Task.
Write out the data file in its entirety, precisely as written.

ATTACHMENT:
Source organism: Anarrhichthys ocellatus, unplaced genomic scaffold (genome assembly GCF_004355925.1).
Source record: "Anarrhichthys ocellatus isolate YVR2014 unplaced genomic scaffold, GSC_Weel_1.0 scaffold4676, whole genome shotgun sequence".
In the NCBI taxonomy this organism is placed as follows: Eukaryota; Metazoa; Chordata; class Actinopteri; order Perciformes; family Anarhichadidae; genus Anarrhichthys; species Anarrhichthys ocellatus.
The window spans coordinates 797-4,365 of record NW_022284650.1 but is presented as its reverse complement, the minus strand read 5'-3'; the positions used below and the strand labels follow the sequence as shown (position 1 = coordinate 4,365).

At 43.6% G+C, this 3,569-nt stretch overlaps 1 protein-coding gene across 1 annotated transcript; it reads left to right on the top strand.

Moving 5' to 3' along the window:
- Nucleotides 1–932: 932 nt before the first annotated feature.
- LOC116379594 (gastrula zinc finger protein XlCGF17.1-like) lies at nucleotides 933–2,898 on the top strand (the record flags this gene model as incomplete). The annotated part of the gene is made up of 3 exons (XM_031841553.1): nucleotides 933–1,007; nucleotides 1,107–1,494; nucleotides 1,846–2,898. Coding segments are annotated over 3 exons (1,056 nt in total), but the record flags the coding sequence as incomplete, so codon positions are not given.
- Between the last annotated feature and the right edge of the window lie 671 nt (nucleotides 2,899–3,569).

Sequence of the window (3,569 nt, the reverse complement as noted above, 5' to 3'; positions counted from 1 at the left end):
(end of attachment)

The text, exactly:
Source organism: Anarrhichthys ocellatus, unplaced genomic scaffold (genome assembly GCF_004355925.1).
Source record: "Anarrhichthys ocellatus isolate YVR2014 unplaced genomic scaffold, GSC_Weel_1.0 scaffold4676, whole genome shotgun sequence".
In the NCBI taxonomy this organism is placed as follows: Eukaryota; Metazoa; Chordata; class Actinopteri; order Perciformes; family Anarhichadidae; genus Anarrhichthys; species Anarrhichthys ocellatus.
The window spans coordinates 797-4,365 of record NW_022284650.1 but is presented as its reverse complement, the minus strand read 5'-3'; the positions used below and the strand labels follow the sequence as shown (position 1 = coordinate 4,365).

At 43.6% G+C, this 3,569-nt stretch overlaps 1 protein-coding gene across 1 annotated transcript; it reads left to right on the top strand.

Moving 5' to 3' along the window:
- Nucleotides 1–932: 932 nt before the first annotated feature.
- LOC116379594 (gastrula zinc finger protein XlCGF17.1-like) lies at nucleotides 933–2,898 on the top strand (the record flags this gene model as incomplete). The annotated part of the gene is made up of 3 exons (XM_031841553.1): nucleotides 933–1,007; nucleotides 1,107–1,494; nucleotides 1,846–2,898. Coding segments are annotated over 3 exons (1,056 nt in total), but the record flags the coding sequence as incomplete, so codon positions are not given.
- Between the last annotated feature and the right edge of the window lie 671 nt (nucleotides 2,899–3,569).

Sequence of the window (3,569 nt, the reverse complement as noted above, 5' to 3'; positions counted from 1 at the left end):